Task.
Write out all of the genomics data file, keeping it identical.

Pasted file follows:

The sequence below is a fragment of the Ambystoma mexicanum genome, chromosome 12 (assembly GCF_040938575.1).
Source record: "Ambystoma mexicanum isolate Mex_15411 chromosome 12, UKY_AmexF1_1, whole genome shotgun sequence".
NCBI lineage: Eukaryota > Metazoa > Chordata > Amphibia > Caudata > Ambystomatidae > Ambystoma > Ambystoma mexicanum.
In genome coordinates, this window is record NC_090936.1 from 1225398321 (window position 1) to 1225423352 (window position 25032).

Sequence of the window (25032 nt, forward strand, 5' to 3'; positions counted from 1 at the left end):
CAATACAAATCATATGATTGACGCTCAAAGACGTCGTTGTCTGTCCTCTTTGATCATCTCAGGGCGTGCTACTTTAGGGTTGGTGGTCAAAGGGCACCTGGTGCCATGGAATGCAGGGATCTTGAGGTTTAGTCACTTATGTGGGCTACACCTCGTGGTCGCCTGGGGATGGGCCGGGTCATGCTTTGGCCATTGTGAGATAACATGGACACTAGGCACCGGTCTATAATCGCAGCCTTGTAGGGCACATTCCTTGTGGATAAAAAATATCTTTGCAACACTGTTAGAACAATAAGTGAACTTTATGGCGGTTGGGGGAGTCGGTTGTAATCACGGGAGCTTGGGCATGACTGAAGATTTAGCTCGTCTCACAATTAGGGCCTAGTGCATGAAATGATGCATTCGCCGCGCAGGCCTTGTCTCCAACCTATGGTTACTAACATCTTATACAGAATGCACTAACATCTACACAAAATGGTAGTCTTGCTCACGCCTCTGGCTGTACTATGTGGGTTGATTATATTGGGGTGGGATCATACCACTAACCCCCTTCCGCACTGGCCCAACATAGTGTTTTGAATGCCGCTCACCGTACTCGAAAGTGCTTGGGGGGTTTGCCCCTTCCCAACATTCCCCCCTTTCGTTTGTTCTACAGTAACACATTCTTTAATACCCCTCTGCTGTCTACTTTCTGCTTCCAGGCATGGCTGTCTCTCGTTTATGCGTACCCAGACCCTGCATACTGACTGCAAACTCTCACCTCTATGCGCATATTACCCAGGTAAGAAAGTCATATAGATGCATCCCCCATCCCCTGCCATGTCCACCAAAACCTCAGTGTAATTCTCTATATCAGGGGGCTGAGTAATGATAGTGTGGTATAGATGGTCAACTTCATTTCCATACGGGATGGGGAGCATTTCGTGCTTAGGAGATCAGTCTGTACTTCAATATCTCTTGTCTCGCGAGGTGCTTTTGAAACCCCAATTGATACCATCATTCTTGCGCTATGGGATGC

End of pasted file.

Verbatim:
The sequence below is a fragment of the Ambystoma mexicanum genome, chromosome 12 (assembly GCF_040938575.1).
Source record: "Ambystoma mexicanum isolate Mex_15411 chromosome 12, UKY_AmexF1_1, whole genome shotgun sequence".
NCBI lineage: Eukaryota > Metazoa > Chordata > Amphibia > Caudata > Ambystomatidae > Ambystoma > Ambystoma mexicanum.
In genome coordinates, this window is record NC_090936.1 from 1225398321 (window position 1) to 1225423352 (window position 25032).

Sequence of the window (25032 nt, forward strand, 5' to 3'; positions counted from 1 at the left end):
CAATACAAATCATATGATTGACGCTCAAAGACGTCGTTGTCTGTCCTCTTTGATCATCTCAGGGCGTGCTACTTTAGGGTTGGTGGTCAAAGGGCACCTGGTGCCATGGAATGCAGGGATCTTGAGGTTTAGTCACTTATGTGGGCTACACCTCGTGGTCGCCTGGGGATGGGCCGGGTCATGCTTTGGCCATTGTGAGATAACATGGACACTAGGCACCGGTCTATAATCGCAGCCTTGTAGGGCACATTCCTTGTGGATAAAAAATATCTTTGCAACACTGTTAGAACAATAAGTGAACTTTATGGCGGTTGGGGGAGTCGGTTGTAATCACGGGAGCTTGGGCATGACTGAAGATTTAGCTCGTCTCACAATTAGGGCCTAGTGCATGAAATGATGCATTCGCCGCGCAGGCCTTGTCTCCAACCTATGGTTACTAACATCTTATACAGAATGCACTAACATCTACACAAAATGGTAGTCTTGCTCACGCCTCTGGCTGTACTATGTGGGTTGATTATATTGGGGTGGGATCATACCACTAACCCCCTTCCGCACTGGCCCAACATAGTGTTTTGAATGCCGCTCACCGTACTCGAAAGTGCTTGGGGGGTTTGCCCCTTCCCAACATTCCCCCCTTTCGTTTGTTCTACAGTAACACATTCTTTAATACCCCTCTGCTGTCTACTTTCTGCTTCCAGGCATGGCTGTCTCTCGTTTATGCGTACCCAGACCCTGCATACTGACTGCAAACTCTCACCTCTATGCGCATATTACCCAGGTAAGAAAGTCATATAGATGCATCCCCCATCCCCTGCCATGTCCACCAAAACCTCAGTGTAATTCTCTATATCAGGGGGCTGAGTAATGATAGTGTGGTATAGATGGTCAACTTCATTTCCATACGGGATGGGGAGCATTTCGTGCTTAGGAGATCAGTCTGTACTTCAATATCTCTTGTCTCGCGAGGTGCTTTTGAAACCCCAATTGATACCATCATTCTTGCGCTATGGGATGC